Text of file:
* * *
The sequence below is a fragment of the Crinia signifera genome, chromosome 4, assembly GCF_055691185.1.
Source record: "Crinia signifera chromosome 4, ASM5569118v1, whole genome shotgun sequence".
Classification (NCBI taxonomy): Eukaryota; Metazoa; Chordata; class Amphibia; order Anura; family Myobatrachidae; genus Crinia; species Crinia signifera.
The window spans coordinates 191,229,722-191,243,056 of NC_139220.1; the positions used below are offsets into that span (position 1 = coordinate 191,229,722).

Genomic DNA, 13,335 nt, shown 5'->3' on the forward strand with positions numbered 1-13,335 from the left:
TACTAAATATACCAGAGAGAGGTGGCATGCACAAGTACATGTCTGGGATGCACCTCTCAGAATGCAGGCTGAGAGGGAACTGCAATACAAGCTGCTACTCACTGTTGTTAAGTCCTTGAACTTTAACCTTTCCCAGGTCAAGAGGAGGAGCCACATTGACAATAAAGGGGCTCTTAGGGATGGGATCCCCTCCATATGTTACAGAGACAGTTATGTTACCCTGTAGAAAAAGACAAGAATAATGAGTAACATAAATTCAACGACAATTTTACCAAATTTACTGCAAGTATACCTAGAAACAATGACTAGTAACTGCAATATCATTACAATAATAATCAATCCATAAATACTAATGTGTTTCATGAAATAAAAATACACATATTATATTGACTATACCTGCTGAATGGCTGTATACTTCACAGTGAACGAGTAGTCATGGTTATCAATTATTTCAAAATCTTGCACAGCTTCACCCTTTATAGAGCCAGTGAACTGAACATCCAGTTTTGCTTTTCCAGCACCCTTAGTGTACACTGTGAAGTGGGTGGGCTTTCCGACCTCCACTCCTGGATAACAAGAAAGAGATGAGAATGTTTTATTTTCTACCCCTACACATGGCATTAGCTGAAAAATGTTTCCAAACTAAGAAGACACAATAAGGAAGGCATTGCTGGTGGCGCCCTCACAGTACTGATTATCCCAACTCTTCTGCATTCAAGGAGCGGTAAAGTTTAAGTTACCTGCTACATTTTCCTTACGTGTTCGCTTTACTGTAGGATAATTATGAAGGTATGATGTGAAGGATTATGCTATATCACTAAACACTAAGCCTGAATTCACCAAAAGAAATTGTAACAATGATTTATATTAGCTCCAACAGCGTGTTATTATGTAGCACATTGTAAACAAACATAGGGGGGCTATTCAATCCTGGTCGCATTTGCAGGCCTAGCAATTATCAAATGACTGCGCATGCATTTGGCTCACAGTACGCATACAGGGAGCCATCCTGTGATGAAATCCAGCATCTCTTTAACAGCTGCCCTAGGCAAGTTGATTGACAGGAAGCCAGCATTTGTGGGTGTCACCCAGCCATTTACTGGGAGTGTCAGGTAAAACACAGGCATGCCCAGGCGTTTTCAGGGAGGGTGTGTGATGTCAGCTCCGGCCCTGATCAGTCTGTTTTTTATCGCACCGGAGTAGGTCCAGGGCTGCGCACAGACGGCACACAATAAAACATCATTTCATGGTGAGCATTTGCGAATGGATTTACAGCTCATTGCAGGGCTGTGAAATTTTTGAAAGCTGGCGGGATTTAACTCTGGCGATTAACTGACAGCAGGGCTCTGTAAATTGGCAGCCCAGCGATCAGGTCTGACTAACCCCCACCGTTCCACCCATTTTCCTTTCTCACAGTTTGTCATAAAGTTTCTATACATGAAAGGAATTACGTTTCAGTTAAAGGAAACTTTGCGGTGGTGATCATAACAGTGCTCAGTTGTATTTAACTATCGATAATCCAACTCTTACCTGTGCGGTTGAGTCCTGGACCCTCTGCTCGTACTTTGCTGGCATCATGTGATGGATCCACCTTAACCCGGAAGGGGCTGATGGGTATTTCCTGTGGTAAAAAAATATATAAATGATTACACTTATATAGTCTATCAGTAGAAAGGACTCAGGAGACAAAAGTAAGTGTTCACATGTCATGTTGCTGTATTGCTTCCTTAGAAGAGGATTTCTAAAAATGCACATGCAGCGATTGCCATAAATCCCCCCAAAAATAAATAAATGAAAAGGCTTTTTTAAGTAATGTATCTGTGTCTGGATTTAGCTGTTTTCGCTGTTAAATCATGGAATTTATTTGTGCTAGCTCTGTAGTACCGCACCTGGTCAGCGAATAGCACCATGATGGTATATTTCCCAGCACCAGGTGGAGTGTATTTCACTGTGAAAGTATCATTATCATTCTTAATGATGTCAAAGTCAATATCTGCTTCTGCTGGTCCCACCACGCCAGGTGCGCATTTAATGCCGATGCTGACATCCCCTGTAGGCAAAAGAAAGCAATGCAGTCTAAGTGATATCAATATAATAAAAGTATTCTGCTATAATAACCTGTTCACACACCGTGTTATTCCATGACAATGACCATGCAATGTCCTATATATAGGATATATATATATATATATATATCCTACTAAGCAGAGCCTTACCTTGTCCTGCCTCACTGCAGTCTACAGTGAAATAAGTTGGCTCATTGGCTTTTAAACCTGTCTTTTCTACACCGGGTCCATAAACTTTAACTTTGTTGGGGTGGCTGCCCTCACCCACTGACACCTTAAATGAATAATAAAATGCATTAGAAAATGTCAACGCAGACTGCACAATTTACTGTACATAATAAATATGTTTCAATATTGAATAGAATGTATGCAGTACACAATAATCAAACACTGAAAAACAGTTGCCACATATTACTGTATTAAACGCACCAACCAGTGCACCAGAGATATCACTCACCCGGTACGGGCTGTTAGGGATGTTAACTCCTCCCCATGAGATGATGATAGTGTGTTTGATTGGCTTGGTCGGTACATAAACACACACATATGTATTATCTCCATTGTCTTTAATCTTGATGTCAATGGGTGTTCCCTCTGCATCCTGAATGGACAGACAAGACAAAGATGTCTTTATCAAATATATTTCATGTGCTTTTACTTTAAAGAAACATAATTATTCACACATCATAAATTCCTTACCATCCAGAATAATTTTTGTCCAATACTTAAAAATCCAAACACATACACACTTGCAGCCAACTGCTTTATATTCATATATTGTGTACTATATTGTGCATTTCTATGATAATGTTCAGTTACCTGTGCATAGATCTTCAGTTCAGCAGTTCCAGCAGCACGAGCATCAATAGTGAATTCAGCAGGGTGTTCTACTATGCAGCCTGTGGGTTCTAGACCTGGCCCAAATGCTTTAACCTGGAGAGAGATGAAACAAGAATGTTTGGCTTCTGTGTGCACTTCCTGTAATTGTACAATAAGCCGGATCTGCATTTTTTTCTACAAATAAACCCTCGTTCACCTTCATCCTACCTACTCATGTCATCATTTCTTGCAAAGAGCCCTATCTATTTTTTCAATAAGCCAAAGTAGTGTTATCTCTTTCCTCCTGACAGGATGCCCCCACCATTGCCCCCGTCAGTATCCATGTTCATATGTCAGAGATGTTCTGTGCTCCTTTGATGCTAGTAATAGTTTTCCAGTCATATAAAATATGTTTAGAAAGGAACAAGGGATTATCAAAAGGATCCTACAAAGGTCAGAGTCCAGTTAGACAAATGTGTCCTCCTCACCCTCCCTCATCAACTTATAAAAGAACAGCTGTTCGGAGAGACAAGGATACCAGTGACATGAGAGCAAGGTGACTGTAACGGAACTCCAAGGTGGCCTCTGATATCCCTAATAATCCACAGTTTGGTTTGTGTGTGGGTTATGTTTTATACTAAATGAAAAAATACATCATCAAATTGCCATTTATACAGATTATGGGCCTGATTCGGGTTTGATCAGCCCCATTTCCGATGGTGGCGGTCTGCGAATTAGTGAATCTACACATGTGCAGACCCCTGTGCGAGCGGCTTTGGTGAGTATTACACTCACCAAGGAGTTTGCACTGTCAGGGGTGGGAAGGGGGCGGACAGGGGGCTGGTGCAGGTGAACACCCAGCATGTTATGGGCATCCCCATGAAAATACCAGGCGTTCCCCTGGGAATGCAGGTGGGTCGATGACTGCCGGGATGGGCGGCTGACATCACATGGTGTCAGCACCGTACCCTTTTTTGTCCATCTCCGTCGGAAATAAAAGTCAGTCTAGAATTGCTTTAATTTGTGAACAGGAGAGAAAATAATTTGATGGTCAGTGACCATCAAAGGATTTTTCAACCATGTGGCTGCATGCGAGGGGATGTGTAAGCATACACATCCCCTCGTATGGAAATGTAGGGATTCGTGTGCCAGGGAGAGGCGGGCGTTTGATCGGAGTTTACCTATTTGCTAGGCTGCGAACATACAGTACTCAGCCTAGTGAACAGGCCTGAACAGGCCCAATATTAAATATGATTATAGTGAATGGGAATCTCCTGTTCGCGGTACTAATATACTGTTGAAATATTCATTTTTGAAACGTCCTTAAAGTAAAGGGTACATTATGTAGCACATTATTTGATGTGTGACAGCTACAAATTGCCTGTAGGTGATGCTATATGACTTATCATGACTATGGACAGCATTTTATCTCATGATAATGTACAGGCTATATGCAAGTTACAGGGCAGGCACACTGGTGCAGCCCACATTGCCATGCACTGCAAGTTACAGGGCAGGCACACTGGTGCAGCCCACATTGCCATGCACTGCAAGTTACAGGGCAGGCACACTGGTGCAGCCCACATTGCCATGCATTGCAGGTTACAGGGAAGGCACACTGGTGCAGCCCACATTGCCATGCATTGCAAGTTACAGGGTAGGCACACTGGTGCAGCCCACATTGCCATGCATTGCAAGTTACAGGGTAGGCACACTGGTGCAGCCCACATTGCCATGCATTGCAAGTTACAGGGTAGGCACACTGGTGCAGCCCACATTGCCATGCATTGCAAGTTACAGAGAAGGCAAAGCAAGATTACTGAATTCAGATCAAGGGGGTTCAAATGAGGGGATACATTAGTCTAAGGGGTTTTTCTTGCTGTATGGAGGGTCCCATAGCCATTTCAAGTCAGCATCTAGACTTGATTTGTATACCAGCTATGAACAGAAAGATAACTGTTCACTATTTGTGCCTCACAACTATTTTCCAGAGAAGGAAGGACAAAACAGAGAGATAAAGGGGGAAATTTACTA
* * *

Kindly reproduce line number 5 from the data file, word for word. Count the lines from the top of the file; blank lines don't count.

Genomic DNA, 13,335 nt, shown 5'->3' on the forward strand with positions numbered 1-13,335 from the left: